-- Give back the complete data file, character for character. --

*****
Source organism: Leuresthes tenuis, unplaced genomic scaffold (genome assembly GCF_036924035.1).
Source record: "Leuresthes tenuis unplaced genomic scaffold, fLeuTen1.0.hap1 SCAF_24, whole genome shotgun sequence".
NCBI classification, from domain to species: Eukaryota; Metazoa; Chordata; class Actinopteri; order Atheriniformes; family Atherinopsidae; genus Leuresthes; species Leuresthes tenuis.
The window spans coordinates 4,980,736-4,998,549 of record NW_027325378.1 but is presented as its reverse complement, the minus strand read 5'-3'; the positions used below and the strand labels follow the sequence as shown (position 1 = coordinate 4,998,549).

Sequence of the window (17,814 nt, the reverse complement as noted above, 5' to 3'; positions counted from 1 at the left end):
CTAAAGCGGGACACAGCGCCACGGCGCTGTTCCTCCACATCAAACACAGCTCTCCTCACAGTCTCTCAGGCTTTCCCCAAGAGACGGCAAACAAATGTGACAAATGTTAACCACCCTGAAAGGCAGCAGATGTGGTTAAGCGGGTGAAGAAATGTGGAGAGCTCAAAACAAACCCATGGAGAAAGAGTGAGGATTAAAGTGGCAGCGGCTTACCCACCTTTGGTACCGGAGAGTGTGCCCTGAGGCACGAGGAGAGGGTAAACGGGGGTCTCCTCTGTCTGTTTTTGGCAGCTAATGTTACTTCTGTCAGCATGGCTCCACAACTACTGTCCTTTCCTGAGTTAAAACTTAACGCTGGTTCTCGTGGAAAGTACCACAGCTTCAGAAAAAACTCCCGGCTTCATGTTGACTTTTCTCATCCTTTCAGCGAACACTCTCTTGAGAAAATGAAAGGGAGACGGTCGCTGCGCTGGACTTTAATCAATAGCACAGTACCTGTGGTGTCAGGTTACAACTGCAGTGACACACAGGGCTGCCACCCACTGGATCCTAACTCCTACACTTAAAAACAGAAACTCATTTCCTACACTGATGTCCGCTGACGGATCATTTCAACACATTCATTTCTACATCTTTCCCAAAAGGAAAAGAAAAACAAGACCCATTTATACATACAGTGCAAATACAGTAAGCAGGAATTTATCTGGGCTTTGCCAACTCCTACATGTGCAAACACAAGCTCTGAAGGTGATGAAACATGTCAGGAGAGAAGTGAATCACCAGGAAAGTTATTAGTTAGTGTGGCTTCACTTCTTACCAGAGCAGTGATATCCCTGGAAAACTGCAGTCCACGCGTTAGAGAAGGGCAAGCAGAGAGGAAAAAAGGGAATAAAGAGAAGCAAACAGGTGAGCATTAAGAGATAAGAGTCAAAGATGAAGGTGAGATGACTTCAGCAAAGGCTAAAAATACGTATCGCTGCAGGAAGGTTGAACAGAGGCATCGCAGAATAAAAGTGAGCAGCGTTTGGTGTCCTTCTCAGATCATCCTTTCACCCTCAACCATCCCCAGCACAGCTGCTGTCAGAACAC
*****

Source organism: Leuresthes tenuis, unplaced genomic scaffold (genome assembly GCF_036924035.1).
Source record: "Leuresthes tenuis unplaced genomic scaffold, fLeuTen1.0.hap1 SCAF_24, whole genome shotgun sequence".
NCBI classification, from domain to species: Eukaryota; Metazoa; Chordata; class Actinopteri; order Atheriniformes; family Atherinopsidae; genus Leuresthes; species Leuresthes tenuis.
The window spans coordinates 4,980,736-4,998,549 of record NW_027325378.1 but is presented as its reverse complement, the minus strand read 5'-3'; the positions used below and the strand labels follow the sequence as shown (position 1 = coordinate 4,998,549).

Sequence of the window (17,814 nt, the reverse complement as noted above, 5' to 3'; positions counted from 1 at the left end):
CTAAAGCGGGACACAGCGCCACGGCGCTGTTCCTCCACATCAAACACAGCTCTCCTCACAGTCTCTCAGGCTTTCCCCAAGAGACGGCAAACAAATGTGACAAATGTTAACCACCCTGAAAGGCAGCAGATGTGGTTAAGCGGGTGAAGAAATGTGGAGAGCTCAAAACAAACCCATGGAGAAAGAGTGAGGATTAAAGTGGCAGCGGCTTACCCACCTTTGGTACCGGAGAGTGTGCCCTGAGGCACGAGGAGAGGGTAAACGGGGGTCTCCTCTGTCTGTTTTTGGCAGCTAATGTTACTTCTGTCAGCATGGCTCCACAACTACTGTCCTTTCCTGAGTTAAAACTTAACGCTGGTTCTCGTGGAAAGTACCACAGCTTCAGAAAAAACTCCCGGCTTCATGTTGACTTTTCTCATCCTTTCAGCGAACACTCTCTTGAGAAAATGAAAGGGAGACGGTCGCTGCGCTGGACTTTAATCAATAGCACAGTACCTGTGGTGTCAGGTTACAACTGCAGTGACACACAGGGCTGCCACCCACTGGATCCTAACTCCTACACTTAAAAACAGAAACTCATTTCCTACACTGATGTCCGCTGACGGATCATTTCAACACATTCATTTCTACATCTTTCCCAAAAGGAAAAGAAAAACAAGACCCATTTATACATACAGTGCAAATACAGTAAGCAGGAATTTATCTGGGCTTTGCCAACTCCTACATGTGCAAACACAAGCTCTGAAGGTGATGAAACATGTCAGGAGAGAAGTGAATCACCAGGAAAGTTATTAGTTAGTGTGGCTTCACTTCTTACCAGAGCAGTGATATCCCTGGAAAACTGCAGTCCACGCGTTAGAGAAGGGCAAGCAGAGAGGAAAAAAGGGAATAAAGAGAAGCAAACAGGTGAGCATTAAGAGATAAGAGTCAAAGATGAAGGTGAGATGACTTCAGCAAAGGCTAAAAATACGTATCGCTGCAGGAAGGTTGAACAGAGGCATCGCAGAATAAAAGTGAGCAGCGTTTGGTGTCCTTCTCAGATCATCCTTTCACCCTCAACCATCCCCAGCACAGCTGCTGTCAGAACAC